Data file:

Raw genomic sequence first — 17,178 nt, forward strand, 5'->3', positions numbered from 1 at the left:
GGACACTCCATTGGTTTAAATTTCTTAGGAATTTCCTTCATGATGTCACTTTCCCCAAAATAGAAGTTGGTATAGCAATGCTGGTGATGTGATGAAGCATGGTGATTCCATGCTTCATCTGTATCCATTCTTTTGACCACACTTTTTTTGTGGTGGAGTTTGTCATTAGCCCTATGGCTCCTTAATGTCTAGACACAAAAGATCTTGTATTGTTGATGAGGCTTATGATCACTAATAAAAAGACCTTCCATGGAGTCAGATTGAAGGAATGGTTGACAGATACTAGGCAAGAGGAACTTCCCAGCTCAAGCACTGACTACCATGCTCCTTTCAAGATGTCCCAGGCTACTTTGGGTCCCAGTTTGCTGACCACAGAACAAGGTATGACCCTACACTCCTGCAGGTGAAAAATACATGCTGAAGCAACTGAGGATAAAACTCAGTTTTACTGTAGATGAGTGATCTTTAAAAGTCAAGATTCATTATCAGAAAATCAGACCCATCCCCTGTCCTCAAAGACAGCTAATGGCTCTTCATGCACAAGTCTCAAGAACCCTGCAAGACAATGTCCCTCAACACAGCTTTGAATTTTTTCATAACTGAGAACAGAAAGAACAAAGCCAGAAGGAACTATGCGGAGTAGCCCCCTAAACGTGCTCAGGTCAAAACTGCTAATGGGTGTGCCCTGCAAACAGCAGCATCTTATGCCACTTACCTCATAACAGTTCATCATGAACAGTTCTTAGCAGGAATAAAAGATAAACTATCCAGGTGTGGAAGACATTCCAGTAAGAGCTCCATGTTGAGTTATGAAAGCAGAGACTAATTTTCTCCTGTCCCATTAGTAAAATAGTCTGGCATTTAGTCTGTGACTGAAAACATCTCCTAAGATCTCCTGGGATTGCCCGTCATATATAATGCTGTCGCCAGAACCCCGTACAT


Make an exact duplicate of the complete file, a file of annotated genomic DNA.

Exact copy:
Raw genomic sequence first — 17,178 nt, forward strand, 5'->3', positions numbered from 1 at the left:
GGACACTCCATTGGTTTAAATTTCTTAGGAATTTCCTTCATGATGTCACTTTCCCCAAAATAGAAGTTGGTATAGCAATGCTGGTGATGTGATGAAGCATGGTGATTCCATGCTTCATCTGTATCCATTCTTTTGACCACACTTTTTTTGTGGTGGAGTTTGTCATTAGCCCTATGGCTCCTTAATGTCTAGACACAAAAGATCTTGTATTGTTGATGAGGCTTATGATCACTAATAAAAAGACCTTCCATGGAGTCAGATTGAAGGAATGGTTGACAGATACTAGGCAAGAGGAACTTCCCAGCTCAAGCACTGACTACCATGCTCCTTTCAAGATGTCCCAGGCTACTTTGGGTCCCAGTTTGCTGACCACAGAACAAGGTATGACCCTACACTCCTGCAGGTGAAAAATACATGCTGAAGCAACTGAGGATAAAACTCAGTTTTACTGTAGATGAGTGATCTTTAAAAGTCAAGATTCATTATCAGAAAATCAGACCCATCCCCTGTCCTCAAAGACAGCTAATGGCTCTTCATGCACAAGTCTCAAGAACCCTGCAAGACAATGTCCCTCAACACAGCTTTGAATTTTTTCATAACTGAGAACAGAAAGAACAAAGCCAGAAGGAACTATGCGGAGTAGCCCCCTAAACGTGCTCAGGTCAAAACTGCTAATGGGTGTGCCCTGCAAACAGCAGCATCTTATGCCACTTACCTCATAACAGTTCATCATGAACAGTTCTTAGCAGGAATAAAAGATAAACTATCCAGGTGTGGAAGACATTCCAGTAAGAGCTCCATGTTGAGTTATGAAAGCAGAGACTAATTTTCTCCTGTCCCATTAGTAAAATAGTCTGGCATTTAGTCTGTGACTGAAAACATCTCCTAAGATCTCCTGGGATTGCCCGTCATATATAATGCTGTCGCCAGAACCCCGTACAT